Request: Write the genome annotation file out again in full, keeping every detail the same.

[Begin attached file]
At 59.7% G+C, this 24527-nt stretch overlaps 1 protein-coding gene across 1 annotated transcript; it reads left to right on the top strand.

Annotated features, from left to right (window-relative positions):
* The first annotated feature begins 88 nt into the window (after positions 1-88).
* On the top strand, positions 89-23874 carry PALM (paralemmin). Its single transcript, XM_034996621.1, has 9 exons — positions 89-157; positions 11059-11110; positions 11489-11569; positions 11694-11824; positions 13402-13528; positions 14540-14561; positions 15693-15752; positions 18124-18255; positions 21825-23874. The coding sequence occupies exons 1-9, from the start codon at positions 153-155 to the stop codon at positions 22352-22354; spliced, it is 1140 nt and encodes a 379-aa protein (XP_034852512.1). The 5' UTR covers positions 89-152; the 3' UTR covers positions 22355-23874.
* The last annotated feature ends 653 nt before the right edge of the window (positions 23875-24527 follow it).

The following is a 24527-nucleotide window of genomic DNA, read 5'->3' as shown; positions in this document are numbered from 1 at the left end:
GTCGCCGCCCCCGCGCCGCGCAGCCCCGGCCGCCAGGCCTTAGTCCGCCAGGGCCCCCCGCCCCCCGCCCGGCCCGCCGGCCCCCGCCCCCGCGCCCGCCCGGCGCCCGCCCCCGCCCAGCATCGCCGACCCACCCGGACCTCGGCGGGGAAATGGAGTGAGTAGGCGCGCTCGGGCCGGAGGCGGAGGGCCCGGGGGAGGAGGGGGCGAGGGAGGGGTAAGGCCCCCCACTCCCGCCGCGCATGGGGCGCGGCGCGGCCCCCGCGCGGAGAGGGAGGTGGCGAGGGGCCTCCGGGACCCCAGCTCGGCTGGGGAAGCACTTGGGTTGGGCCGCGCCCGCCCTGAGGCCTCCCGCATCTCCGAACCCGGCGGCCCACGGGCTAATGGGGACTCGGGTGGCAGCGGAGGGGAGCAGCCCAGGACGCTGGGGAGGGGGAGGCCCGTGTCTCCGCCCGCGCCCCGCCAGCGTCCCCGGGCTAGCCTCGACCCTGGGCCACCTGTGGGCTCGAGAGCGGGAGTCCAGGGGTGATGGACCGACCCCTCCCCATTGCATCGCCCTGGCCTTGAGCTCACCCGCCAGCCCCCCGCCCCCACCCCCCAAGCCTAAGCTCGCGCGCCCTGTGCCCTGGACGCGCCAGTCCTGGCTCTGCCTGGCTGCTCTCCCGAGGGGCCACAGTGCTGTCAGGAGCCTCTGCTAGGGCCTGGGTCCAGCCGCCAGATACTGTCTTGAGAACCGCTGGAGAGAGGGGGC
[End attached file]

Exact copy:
At 59.7% G+C, this 24527-nt stretch overlaps 1 protein-coding gene across 1 annotated transcript; it reads left to right on the top strand.

Annotated features, from left to right (window-relative positions):
* The first annotated feature begins 88 nt into the window (after positions 1-88).
* On the top strand, positions 89-23874 carry PALM (paralemmin). Its single transcript, XM_034996621.1, has 9 exons — positions 89-157; positions 11059-11110; positions 11489-11569; positions 11694-11824; positions 13402-13528; positions 14540-14561; positions 15693-15752; positions 18124-18255; positions 21825-23874. The coding sequence occupies exons 1-9, from the start codon at positions 153-155 to the stop codon at positions 22352-22354; spliced, it is 1140 nt and encodes a 379-aa protein (XP_034852512.1). The 5' UTR covers positions 89-152; the 3' UTR covers positions 22355-23874.
* The last annotated feature ends 653 nt before the right edge of the window (positions 23875-24527 follow it).

The following is a 24527-nucleotide window of genomic DNA, read 5'->3' as shown; positions in this document are numbered from 1 at the left end:
GTCGCCGCCCCCGCGCCGCGCAGCCCCGGCCGCCAGGCCTTAGTCCGCCAGGGCCCCCCGCCCCCCGCCCGGCCCGCCGGCCCCCGCCCCCGCGCCCGCCCGGCGCCCGCCCCCGCCCAGCATCGCCGACCCACCCGGACCTCGGCGGGGAAATGGAGTGAGTAGGCGCGCTCGGGCCGGAGGCGGAGGGCCCGGGGGAGGAGGGGGCGAGGGAGGGGTAAGGCCCCCCACTCCCGCCGCGCATGGGGCGCGGCGCGGCCCCCGCGCGGAGAGGGAGGTGGCGAGGGGCCTCCGGGACCCCAGCTCGGCTGGGGAAGCACTTGGGTTGGGCCGCGCCCGCCCTGAGGCCTCCCGCATCTCCGAACCCGGCGGCCCACGGGCTAATGGGGACTCGGGTGGCAGCGGAGGGGAGCAGCCCAGGACGCTGGGGAGGGGGAGGCCCGTGTCTCCGCCCGCGCCCCGCCAGCGTCCCCGGGCTAGCCTCGACCCTGGGCCACCTGTGGGCTCGAGAGCGGGAGTCCAGGGGTGATGGACCGACCCCTCCCCATTGCATCGCCCTGGCCTTGAGCTCACCCGCCAGCCCCCCGCCCCCACCCCCCAAGCCTAAGCTCGCGCGCCCTGTGCCCTGGACGCGCCAGTCCTGGCTCTGCCTGGCTGCTCTCCCGAGGGGCCACAGTGCTGTCAGGAGCCTCTGCTAGGGCCTGGGTCCAGCCGCCAGATACTGTCTTGAGAACCGCTGGAGAGAGGGGGC